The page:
President Biden on Thursday signed into law the sweeping coronavirus relief package, a $1.9 trillion measure intended to shore up the nation's economy through another round of stimulus checks, sweetened jobless aid and a generous one-year expansion of the child tax credit.
Most American parents can expect to receive $3,000 a year for every child ages 6 to 17 and $3,600 a year for every child under age 6. The expanded amounts would taper off once income hits $75,000 for individuals and $150,000 for married couples. (Families are normally entitled to up to $2,000 annually in refundable tax credits per child).
If families earn too much to qualify for the expanded tax credits, they can still receive the $2,000 credit for their children if their income level is below $200,000 or individuals and $400,000 for married couples.
The overhaul of the 24-year-old child tax credit could have significant implications for millions of families, particularly low-income households: More than 4 million children could be lifted out of poverty, according to one analysis conducted by the Center on Budget and Policy Priorities at Columbia University.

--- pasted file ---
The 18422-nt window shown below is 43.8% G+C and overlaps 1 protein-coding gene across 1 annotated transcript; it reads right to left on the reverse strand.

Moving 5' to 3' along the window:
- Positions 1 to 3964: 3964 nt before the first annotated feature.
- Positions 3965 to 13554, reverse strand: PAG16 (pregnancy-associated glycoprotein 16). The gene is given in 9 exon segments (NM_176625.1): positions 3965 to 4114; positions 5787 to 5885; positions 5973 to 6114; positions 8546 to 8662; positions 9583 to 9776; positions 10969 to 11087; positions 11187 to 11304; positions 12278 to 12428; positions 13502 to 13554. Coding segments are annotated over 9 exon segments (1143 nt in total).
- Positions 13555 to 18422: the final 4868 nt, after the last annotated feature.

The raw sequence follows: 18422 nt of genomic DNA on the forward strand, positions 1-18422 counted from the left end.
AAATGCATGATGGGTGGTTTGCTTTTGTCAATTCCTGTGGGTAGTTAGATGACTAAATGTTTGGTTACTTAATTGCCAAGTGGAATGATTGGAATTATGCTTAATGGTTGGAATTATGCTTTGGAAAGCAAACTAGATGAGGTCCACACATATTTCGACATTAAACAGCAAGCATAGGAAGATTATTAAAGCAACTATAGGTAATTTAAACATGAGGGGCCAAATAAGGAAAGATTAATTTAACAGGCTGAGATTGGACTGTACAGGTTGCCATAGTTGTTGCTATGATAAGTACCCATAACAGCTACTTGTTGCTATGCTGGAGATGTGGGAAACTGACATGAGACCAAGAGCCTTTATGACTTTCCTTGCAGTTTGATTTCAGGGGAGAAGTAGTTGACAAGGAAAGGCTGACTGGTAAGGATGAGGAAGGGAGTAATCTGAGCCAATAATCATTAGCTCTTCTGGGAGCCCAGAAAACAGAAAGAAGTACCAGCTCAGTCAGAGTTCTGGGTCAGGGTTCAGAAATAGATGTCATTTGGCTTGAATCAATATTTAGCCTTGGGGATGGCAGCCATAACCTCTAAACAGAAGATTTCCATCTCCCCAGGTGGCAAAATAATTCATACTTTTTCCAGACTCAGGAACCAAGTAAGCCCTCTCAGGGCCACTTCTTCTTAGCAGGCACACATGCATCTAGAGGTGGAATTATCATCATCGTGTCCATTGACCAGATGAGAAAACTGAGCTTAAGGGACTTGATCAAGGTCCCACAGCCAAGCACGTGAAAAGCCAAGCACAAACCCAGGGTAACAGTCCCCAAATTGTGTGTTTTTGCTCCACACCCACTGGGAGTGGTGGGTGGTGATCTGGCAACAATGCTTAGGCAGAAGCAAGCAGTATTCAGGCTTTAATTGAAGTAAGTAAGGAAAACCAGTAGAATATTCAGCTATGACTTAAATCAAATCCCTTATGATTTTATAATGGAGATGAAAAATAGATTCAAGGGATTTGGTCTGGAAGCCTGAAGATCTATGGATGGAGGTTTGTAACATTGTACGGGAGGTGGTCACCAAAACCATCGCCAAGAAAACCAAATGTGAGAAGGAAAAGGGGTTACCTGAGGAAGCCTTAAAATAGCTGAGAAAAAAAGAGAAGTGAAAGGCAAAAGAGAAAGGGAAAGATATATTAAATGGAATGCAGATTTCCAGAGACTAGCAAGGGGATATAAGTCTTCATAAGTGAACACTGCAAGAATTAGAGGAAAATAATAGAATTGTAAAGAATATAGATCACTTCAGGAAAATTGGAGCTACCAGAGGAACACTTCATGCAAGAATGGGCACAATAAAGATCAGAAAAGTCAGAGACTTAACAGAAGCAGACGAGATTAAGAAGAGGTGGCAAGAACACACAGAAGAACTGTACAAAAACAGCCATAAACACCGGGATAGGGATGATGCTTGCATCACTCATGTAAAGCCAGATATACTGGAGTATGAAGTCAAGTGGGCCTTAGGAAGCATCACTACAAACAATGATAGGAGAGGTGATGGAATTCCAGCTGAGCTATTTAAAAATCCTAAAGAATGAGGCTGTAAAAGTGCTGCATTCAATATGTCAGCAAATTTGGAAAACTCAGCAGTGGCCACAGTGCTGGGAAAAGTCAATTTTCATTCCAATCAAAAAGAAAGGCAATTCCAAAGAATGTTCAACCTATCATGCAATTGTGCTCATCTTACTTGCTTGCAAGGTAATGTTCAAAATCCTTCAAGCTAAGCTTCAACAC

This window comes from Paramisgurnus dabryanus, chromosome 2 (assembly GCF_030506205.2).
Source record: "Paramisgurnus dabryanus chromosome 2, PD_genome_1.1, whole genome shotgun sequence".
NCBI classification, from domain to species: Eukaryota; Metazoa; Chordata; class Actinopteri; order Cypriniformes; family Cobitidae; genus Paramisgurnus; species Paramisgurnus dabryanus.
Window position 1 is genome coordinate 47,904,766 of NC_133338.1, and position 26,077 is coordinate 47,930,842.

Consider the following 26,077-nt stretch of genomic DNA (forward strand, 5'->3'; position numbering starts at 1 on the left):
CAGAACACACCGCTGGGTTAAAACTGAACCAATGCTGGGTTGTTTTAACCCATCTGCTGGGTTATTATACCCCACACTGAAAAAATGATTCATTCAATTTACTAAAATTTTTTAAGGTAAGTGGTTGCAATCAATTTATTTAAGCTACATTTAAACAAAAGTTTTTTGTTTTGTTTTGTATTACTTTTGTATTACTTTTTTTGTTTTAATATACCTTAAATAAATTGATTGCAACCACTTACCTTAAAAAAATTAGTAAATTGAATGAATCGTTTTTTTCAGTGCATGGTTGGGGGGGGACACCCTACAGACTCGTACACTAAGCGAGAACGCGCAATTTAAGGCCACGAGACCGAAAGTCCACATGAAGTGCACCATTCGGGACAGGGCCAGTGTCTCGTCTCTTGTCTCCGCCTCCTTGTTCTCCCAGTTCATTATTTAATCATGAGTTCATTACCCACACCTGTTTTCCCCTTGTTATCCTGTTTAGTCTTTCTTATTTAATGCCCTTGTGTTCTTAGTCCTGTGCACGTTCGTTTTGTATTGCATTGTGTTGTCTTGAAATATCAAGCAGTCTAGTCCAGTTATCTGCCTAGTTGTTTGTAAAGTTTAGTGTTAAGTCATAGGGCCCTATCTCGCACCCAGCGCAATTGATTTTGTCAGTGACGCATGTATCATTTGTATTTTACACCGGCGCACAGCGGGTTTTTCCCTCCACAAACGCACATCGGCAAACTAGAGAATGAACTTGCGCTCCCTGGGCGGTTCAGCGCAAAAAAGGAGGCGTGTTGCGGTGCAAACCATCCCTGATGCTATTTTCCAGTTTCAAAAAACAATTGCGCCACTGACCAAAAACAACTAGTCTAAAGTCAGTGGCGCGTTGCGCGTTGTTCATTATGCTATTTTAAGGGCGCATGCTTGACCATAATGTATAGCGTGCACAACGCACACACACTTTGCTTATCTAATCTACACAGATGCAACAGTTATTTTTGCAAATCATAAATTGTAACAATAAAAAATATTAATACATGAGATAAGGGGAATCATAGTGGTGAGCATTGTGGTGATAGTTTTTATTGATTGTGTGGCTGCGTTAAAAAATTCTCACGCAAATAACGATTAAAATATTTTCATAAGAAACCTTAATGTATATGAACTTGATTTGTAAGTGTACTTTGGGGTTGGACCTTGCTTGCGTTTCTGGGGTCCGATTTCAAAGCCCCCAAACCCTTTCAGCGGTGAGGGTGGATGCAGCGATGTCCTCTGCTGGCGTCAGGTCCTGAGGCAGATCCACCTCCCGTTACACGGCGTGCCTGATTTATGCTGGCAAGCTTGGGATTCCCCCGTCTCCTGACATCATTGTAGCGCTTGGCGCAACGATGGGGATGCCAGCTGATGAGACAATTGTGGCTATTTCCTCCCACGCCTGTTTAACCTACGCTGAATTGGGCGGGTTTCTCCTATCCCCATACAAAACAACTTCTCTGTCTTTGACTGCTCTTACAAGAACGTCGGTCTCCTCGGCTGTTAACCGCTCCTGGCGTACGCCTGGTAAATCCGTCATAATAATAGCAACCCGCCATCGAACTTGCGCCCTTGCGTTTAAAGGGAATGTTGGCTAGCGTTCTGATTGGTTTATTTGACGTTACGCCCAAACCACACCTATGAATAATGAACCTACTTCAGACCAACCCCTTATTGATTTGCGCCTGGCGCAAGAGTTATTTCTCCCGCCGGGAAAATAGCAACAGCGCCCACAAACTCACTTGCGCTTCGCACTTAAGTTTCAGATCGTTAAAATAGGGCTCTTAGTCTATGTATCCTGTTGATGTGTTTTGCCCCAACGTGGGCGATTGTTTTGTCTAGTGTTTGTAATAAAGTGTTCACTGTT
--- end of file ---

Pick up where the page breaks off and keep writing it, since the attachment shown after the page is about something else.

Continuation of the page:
Families could also opt to receive monthly payments – roughly $250 to $300 – instead of an annual lump sum. Payments would begin going out in July if Congress approves the relief plan, as it's widely expected to do.
If the federal government overpaid individuals, individuals making less than $40,000 ($60,000 for couples filing jointly) would not need to repay the money. That means that even if families owed money in taxes, they would still receive the benefit.
A one-year expansion of the child tax credit will cost about $109 billion, according to one analysis from the Joint Committee on Taxation, a nonpartisan congressional body. Columbia University researchers estimate that it will generate more than $800 billion in benefits to society through better health for children and their long-term outcomes.
Still, the quirky design of the law sometimes means that the poorest families are bypassed and do not receive any money: Families who owed little or no income taxes were only eligible for up to $1,400 per child, rather than the $2,000 benefit provided to wealthier families, according to the Brookings Institute. In fact, about 40% of the tax credit went to families earning more than $100,000, while just 15% went to low-income households earning less than $30,000, Brookings found.
Biden has indicated that he supports a permanent expansion of the credit as part of his “Build Back Better” plan, a wide-ranging infrastructure and jobs measure that's expected to follow the stimulus bill. Proponents of expanding the credit say it would cut child poverty in half.
It's unclear whether such a provision would pass; the relief bill passed Congress without a single Republican vote.